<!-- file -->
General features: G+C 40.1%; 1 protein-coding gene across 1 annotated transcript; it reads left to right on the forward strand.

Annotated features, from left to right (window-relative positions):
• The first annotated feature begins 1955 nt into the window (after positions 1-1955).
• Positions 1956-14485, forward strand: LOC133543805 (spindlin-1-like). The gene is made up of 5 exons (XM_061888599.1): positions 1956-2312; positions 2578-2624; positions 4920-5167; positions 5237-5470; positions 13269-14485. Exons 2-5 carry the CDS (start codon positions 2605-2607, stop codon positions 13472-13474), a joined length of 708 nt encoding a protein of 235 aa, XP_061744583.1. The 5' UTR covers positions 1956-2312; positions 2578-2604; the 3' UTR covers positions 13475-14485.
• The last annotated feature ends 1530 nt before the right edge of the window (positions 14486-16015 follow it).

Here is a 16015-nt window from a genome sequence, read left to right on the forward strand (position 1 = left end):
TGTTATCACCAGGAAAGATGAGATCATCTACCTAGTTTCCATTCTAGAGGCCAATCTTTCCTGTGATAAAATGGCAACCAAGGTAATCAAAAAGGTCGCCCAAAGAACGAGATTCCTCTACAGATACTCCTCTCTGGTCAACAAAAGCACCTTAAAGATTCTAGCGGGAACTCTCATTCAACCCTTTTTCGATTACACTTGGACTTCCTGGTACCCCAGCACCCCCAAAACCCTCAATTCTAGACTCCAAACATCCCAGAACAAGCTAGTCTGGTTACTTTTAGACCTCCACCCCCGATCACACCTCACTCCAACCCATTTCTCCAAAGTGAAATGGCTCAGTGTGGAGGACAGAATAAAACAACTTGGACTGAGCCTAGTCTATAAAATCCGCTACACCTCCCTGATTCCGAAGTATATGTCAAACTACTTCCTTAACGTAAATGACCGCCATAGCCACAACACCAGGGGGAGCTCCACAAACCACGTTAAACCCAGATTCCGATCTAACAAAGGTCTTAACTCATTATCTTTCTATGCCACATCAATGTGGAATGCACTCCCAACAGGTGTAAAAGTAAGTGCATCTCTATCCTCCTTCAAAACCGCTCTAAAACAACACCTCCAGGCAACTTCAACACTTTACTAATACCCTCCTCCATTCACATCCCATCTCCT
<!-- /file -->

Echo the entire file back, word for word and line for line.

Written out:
General features: G+C 40.1%; 1 protein-coding gene across 1 annotated transcript; it reads left to right on the forward strand.

Annotated features, from left to right (window-relative positions):
• The first annotated feature begins 1955 nt into the window (after positions 1-1955).
• Positions 1956-14485, forward strand: LOC133543805 (spindlin-1-like). The gene is made up of 5 exons (XM_061888599.1): positions 1956-2312; positions 2578-2624; positions 4920-5167; positions 5237-5470; positions 13269-14485. Exons 2-5 carry the CDS (start codon positions 2605-2607, stop codon positions 13472-13474), a joined length of 708 nt encoding a protein of 235 aa, XP_061744583.1. The 5' UTR covers positions 1956-2312; positions 2578-2604; the 3' UTR covers positions 13475-14485.
• The last annotated feature ends 1530 nt before the right edge of the window (positions 14486-16015 follow it).

Here is a 16015-nt window from a genome sequence, read left to right on the forward strand (position 1 = left end):
TGTTATCACCAGGAAAGATGAGATCATCTACCTAGTTTCCATTCTAGAGGCCAATCTTTCCTGTGATAAAATGGCAACCAAGGTAATCAAAAAGGTCGCCCAAAGAACGAGATTCCTCTACAGATACTCCTCTCTGGTCAACAAAAGCACCTTAAAGATTCTAGCGGGAACTCTCATTCAACCCTTTTTCGATTACACTTGGACTTCCTGGTACCCCAGCACCCCCAAAACCCTCAATTCTAGACTCCAAACATCCCAGAACAAGCTAGTCTGGTTACTTTTAGACCTCCACCCCCGATCACACCTCACTCCAACCCATTTCTCCAAAGTGAAATGGCTCAGTGTGGAGGACAGAATAAAACAACTTGGACTGAGCCTAGTCTATAAAATCCGCTACACCTCCCTGATTCCGAAGTATATGTCAAACTACTTCCTTAACGTAAATGACCGCCATAGCCACAACACCAGGGGGAGCTCCACAAACCACGTTAAACCCAGATTCCGATCTAACAAAGGTCTTAACTCATTATCTTTCTATGCCACATCAATGTGGAATGCACTCCCAACAGGTGTAAAAGTAAGTGCATCTCTATCCTCCTTCAAAACCGCTCTAAAACAACACCTCCAGGCAACTTCAACACTTTACTAATACCCTCCTCCATTCACATCCCATCTCCT